She said something like, “Bear with me for a little longer, while I think about it.” We both hugged her, and took her back to her room. I filled her water pitcher with ice, tucked her in, and kissed her good night. As sad as it was, at least it was out in the open, and not eating a hole in my stomach. I felt a little relief–until I got home and thought about it. Then I cried. It was not supposed to go like this. I have taken such good care of her for the 3 1/2 years since my dad died. I have nurtured her like my child, and put my life on hold to be there for her. It wasn’t supposed to end up with her having a broken foot, leg, and hip, and no place to call home. She had preferred to live in her own house, independently, for as long as possible. And that was our wish for her also. But the time has come when that’s not possible anymore, and her care needs are far too great for me at this point, considering my own bad health. So here we are.

As you know, if you read yesterday’s post, by Monday it was apparent that she did not remember much (if any) of what was said, because as I wheeled her past our favorite male nurse, she called out happily, “I’m going home in about 3 weeks.”

This has been hell on earth. I long to hold her, or just run away with her, but I know that I am not able to care for her anymore, (as she needs to be cared for.) There are the physical, mental, and medical issues that have become overwhelming. As I have mentioned before, our house is a logistical nightmare for her-with an upstairs kitchen, and a bathroom far down the hall from the spare bedroom. But the bottom line is that I am not able to do it, and I have had to come to terms with that. My own health is in severe jeopardy right now, and the stress of all this has nearly taken me out. (I have cried a river, and it’s still raining.)

Yesterday as we passed by the social worker’s office, on the way to the atrium, the social worker motioned for me to come in. I stepped in the door, and she told me that my mom had a care plan meeting scheduled for Thursday at 10:15 a.m. (This was the latest notice that we’ve gotten on a care plan meeting so far. Generally, they tell you about a week or so in advance.) I called Rob to make sure he was available. He had to cancel something, but he said that he would be there.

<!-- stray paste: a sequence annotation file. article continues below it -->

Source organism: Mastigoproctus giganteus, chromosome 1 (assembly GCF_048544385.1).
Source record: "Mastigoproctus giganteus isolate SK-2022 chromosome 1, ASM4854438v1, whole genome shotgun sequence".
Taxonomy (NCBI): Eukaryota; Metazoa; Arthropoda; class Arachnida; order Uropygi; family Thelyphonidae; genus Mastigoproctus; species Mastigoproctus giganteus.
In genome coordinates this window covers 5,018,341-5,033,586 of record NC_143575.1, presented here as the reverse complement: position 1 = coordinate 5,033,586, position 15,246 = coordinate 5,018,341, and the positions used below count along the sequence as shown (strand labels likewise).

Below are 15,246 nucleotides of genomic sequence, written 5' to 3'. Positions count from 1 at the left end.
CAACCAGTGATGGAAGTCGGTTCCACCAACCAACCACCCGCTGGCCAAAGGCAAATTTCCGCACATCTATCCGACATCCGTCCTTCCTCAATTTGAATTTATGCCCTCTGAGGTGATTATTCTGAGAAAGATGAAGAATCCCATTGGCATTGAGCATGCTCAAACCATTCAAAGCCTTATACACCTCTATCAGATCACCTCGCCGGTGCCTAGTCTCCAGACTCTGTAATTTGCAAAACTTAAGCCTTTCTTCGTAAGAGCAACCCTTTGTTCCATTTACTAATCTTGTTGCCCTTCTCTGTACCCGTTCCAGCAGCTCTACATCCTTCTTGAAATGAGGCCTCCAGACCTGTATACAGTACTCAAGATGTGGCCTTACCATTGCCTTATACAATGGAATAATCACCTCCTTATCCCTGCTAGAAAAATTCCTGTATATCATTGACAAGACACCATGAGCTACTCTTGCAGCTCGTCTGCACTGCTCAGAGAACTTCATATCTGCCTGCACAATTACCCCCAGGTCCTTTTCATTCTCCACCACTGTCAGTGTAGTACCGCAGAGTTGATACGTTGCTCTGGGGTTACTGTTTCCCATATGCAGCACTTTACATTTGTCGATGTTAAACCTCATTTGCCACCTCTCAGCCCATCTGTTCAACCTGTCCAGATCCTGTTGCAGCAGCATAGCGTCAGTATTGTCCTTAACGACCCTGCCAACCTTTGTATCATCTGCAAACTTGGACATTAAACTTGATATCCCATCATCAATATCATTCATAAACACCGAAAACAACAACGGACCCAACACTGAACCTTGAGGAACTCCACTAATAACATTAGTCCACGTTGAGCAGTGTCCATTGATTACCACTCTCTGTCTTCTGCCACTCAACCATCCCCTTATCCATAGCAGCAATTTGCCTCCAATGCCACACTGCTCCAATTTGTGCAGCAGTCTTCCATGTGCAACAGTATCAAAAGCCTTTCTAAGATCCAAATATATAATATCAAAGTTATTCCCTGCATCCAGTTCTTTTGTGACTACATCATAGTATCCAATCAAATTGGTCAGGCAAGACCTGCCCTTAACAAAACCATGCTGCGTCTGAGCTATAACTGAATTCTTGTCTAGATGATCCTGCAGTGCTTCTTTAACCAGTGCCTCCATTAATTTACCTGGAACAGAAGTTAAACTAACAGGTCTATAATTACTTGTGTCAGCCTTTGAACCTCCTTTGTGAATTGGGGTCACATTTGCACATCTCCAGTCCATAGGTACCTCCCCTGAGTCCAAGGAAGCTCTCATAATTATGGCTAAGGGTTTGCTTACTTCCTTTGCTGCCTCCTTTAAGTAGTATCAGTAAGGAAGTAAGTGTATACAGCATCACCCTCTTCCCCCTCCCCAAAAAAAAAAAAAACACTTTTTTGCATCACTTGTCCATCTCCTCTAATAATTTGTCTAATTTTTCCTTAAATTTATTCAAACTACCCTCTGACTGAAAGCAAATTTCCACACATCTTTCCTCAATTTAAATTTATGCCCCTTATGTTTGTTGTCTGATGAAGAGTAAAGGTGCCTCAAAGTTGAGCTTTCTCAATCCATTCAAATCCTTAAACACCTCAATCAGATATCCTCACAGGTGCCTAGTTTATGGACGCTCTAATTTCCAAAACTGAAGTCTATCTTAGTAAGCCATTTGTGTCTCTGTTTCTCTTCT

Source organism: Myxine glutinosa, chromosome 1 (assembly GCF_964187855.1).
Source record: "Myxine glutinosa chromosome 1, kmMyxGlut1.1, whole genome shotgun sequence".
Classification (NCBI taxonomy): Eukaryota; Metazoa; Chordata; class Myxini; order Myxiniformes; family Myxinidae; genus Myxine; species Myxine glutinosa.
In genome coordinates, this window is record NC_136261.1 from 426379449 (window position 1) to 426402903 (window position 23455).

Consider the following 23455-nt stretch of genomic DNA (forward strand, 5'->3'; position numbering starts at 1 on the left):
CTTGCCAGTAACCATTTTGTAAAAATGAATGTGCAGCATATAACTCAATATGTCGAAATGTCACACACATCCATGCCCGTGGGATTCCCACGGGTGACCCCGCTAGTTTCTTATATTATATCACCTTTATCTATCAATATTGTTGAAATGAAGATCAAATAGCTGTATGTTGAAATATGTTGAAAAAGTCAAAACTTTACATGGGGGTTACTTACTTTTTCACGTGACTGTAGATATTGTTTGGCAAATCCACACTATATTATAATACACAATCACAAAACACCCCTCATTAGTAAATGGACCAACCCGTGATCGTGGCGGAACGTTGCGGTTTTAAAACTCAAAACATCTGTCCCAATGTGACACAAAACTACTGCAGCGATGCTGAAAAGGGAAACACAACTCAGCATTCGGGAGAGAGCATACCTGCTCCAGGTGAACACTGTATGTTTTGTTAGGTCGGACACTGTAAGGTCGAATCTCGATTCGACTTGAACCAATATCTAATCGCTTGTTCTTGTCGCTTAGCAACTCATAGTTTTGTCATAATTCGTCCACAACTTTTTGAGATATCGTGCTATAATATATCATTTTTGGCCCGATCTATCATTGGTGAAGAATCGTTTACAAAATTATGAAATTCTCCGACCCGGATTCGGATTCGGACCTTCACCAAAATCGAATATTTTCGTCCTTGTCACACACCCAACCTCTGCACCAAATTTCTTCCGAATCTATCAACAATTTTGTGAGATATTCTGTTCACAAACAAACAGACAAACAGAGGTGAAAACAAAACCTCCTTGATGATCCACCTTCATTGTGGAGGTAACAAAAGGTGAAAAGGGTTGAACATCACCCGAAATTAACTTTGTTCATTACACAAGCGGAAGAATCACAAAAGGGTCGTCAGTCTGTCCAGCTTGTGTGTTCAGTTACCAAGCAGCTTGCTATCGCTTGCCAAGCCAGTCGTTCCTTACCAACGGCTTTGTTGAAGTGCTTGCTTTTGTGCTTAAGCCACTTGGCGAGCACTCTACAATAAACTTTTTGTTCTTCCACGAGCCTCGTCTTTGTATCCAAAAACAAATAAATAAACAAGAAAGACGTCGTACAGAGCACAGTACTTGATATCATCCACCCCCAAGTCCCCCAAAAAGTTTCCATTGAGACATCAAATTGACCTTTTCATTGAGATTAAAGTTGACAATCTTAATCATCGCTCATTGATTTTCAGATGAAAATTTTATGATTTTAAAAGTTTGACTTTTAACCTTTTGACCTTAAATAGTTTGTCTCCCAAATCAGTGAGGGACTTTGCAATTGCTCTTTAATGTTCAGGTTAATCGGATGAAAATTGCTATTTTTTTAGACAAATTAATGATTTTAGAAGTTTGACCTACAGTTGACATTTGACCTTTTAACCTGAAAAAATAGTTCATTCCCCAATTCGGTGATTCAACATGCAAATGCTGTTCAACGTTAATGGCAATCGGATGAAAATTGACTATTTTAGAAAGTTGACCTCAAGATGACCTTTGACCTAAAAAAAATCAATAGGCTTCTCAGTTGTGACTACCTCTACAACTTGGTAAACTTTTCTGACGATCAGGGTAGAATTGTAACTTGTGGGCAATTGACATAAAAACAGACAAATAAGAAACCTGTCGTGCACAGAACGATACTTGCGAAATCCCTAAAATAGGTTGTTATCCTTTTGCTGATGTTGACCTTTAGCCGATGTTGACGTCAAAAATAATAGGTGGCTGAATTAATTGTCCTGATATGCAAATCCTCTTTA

So now what? If my mother is not retaining information, will tomorrow be like the first time she’s ever heard of all this? Will it hurt her, (and anger her) as much as the first time? What are we going to do? We have to make a decision soon, as we have to settle the financial side of things. Right now we are paying the nursing home $200 dollars a day for her room, since Betty’s Medicare coverage ran out. This amounts to quite a bill already. Medicare is only presently covering her physical therapy. The supplemental insurance ran out quite awhile ago. Having to be in the nursing home continuously since mid June, has really thrown a curve in the coverage, as it doesn’t cover this many days, unless you are a permanent resident, and switch to Medicaid.

After leaving my mom yesterday, I cried and cried, and then sat up all night–a nervous wreck. Life is so hard…

Please see other articles that I have written here:

http://www.associatedcontent.com/user/109497/lonnette_harrell.html

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3 Comments

  1. Sparkle,
    This is such a difficult time as we become the “parent” to our parents…I have walked this road with dementia through my father and my husband’s parents and it is truly nothing but heartache and heart break. But it is and you and your husband and brother are doing the best that can possibly be done.

    In my father’s case, he was given the option of living with me or my older sister. He chose to go to Assisted Living and for us, we took solice that it was his decision. He was there for 2 plus years.

    At the end of his assisted living stay, his dementia was the reason why he had to leave. He became combative with the staff. When he was hospitalized and released to the nursing home, my dad purposed to die and he did in 6 short weeks. I will ever be amazed at the mind and its influence over the physical.

    On his last birthday, I and my brother’s widow tucked my dad in bed. He asked us to pray for the church. (In 1948, he was one of the charter members of the local church) He said that there was some who were not sincere in their efforts and he wanted us to pray and we did.

    As we were leaving, he asked about my brother. We explained that he was gone and it was almost 15 years since the racing accident that took his life. My dad broke down and cried like a baby. He had forgotten about my brother’s death and it was as if he was reliving this tragedy for the first time…dementia is so cruel…especially if your parent has been larger than life in your eyes.